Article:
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Sparlin talks about river fishing

Says Minnesota River fish population growing

June 21, 2013
By Fritz Busch - Staff Writer (fbusch@nujournal.com) , The Journal

NEW ULM - River watershed district board members and Minnesota River enthusiasts attending a resources tour got a real time look at fishing Thursday at the Riverside Park boat landing.

Scott Sparlin, Executive Director for a Clean Minnesota River (CCMR) talked about the fishing on the river to several dozen people while a night crawler and spinner dangled on the end of a fishing line. Sparlin got a strike and reeled in a small catfish halfway into his talk.

"If you like fishing backwaters, this is the year to do it," Sparlin said as a light breeze could be felt at the water's edge, under large shade trees. "The river is up and its got lots of fish."

Article Photos

Staff photo by Fritz Busch
Richard Meyer of Appleton removes a fishing hook from a drum fish he caught Thursday afternoon in the Riverside Park boat landing on the Minnesota River.

Earlier in the afternoon, tour participant Richard Meyer of Appleton reeled in about a foot long drum fish that Sparlin said should taste pretty good.

"Walleyes and catfish are starting to hit (on the Minnesota River near Appleton)," Meyer said. "Perch fishing has been good for a while on Big Stone Lake."

Sparlin told tour members to always cast at an angle with the current to avoid snags. He used night crawlers on shanked hooks, snap-on weights and standard spinners.

"You never know what you'll catch in the (Minnesota) River," Sparlin said. "I've caught sturgeon, walleyes, Northern Pike, carp, mud puppies, paddle fish, suckers, Buffalo fish, catfish, even American eels and many other species. I've caught as many as nine species in one day."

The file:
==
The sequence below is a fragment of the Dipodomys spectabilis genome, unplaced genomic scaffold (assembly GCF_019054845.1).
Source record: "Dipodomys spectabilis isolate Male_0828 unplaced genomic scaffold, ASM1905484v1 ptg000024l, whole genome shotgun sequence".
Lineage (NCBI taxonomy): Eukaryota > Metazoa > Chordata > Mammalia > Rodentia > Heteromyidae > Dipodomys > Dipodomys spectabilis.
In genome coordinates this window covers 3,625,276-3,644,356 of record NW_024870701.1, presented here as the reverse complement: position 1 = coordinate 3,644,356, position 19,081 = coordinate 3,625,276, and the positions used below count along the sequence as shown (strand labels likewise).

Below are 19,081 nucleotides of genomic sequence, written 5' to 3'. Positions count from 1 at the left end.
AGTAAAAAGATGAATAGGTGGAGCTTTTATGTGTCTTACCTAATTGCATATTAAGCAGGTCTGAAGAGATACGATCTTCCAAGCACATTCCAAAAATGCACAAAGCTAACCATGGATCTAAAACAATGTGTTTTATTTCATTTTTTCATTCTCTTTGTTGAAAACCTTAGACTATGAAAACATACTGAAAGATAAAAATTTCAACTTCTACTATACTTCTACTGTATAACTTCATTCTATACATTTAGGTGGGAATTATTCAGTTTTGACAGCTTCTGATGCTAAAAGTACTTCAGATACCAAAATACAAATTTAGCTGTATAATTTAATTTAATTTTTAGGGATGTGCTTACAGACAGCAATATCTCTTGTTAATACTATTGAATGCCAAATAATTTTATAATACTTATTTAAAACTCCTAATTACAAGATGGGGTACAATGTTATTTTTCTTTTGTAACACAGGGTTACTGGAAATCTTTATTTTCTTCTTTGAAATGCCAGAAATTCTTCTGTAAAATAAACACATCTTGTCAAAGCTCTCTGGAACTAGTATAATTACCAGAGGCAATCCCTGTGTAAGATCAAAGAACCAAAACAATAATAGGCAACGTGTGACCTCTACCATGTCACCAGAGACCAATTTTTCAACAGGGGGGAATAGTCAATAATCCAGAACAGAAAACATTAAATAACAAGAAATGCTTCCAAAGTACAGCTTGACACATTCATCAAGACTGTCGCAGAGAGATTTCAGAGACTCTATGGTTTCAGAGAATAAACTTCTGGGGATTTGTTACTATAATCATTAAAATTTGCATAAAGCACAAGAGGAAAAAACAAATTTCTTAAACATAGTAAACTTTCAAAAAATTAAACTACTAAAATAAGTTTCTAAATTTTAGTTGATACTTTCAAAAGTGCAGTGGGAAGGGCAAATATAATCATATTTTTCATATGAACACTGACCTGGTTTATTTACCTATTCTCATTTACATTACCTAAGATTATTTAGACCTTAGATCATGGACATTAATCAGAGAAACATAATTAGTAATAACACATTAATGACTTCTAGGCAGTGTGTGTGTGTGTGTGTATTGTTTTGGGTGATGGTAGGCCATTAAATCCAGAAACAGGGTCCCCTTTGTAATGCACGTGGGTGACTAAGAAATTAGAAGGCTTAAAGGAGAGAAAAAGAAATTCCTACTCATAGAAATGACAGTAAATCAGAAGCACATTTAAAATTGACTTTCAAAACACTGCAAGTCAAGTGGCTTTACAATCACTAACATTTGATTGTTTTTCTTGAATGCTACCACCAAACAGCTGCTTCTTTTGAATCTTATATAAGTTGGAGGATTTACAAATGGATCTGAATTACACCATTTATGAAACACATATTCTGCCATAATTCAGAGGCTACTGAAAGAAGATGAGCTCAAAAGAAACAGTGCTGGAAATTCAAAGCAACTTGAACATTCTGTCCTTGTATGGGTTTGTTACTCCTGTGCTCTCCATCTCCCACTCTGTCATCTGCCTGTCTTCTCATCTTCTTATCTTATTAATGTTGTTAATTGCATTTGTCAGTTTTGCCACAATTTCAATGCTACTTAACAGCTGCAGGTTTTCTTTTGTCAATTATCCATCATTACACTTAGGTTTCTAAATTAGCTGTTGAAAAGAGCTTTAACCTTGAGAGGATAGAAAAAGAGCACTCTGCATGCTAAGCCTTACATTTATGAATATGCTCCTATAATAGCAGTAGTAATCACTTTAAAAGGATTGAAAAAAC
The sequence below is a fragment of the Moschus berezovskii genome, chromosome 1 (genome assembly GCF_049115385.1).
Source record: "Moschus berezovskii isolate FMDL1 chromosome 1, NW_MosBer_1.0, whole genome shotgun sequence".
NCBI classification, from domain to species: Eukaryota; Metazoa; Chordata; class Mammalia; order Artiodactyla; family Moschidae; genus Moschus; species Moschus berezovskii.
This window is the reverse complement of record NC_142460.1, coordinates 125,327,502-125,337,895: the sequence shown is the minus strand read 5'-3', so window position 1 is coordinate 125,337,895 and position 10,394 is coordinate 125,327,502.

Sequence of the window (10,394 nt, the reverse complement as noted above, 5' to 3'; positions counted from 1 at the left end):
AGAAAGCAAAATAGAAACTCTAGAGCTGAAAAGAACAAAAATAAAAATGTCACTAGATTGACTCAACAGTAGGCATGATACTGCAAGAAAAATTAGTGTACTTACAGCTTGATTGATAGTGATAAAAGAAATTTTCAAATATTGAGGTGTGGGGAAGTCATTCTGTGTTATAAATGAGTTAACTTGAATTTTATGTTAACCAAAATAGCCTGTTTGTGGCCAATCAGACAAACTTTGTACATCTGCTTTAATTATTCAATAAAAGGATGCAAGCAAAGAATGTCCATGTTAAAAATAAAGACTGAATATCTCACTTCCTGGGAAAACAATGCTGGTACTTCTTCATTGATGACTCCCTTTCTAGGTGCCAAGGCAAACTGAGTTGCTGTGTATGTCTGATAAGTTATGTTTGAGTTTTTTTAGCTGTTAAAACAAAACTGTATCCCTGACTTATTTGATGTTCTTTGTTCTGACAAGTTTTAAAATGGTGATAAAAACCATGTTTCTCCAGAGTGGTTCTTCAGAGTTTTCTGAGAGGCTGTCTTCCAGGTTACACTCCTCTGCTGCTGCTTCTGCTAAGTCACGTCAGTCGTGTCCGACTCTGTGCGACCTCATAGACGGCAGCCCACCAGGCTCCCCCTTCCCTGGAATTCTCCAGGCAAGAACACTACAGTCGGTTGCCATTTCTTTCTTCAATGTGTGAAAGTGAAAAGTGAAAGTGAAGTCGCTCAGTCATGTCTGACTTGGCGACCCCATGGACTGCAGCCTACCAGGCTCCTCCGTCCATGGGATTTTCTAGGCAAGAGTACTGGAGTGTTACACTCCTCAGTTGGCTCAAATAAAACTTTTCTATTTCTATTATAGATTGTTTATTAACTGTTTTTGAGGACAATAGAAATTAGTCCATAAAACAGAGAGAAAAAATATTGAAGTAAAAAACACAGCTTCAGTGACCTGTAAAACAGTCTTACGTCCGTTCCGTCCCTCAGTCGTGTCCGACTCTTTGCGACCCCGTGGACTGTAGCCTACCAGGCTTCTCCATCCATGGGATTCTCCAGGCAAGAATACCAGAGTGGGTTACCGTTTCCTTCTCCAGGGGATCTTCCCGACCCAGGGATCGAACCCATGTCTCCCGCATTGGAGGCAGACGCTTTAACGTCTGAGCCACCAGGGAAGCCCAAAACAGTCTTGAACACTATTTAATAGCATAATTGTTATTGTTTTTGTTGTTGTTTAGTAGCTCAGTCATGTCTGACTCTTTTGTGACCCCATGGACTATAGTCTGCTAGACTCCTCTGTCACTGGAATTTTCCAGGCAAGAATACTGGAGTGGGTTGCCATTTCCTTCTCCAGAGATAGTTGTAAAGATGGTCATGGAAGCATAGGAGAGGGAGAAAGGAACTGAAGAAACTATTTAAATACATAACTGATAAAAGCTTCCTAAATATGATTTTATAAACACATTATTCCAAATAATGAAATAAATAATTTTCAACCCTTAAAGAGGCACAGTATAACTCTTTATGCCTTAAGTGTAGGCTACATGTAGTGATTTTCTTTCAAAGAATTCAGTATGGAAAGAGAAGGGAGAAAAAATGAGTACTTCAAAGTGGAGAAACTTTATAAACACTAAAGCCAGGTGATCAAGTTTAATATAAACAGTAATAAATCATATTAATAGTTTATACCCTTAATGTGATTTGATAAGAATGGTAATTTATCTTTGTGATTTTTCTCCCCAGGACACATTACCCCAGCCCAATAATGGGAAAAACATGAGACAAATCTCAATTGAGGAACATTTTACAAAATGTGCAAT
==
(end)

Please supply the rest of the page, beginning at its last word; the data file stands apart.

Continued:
He talked about a number of southern Minnesota fish that transported by refrigerated truck to the East Coast where they become part of fresh sushi at Asian restaurants in New York City and nearby large cities.

Sparlin said the story of the American eel itself should be reason enough to feel strongly about improving the water quality of the Minnesota River and its big watershed.

"When they're (eels) ready to propagate, some American eel will swim the length of the Minnesota River to the Mississippi River at St. Paul, then swim south through St. Louis, past New Orleans, into the Gulf of Mexico, around the tip of Florida, far offshore to the Sargasso Sea to deposit their eggs," Sparlin said.

From there, young eels may take years riding ocean currents and migrating inland to rivers, lakes and streams where they feed and mature for 10 to 25 years, then migrating back to the Sargasso Sea.

"If that story isn't enough to make you believe its important to preserve the river, I don't know what it will take," Sparlin added.

He led a tour of the Minnesota River History Center in the former schoolhouse in Riverside Park before tour participants returned to the New Ulm Event Center for beer and wine tasting, a buffet dinner and Minnesota River wildlife and natural history program. Polka music by local musicians followed.

The tour continues Friday including a spouse's tour of New Ulm historic sites.

Fritz Busch can be e-mailed at fbusch@nujournal.com.

 
 

 

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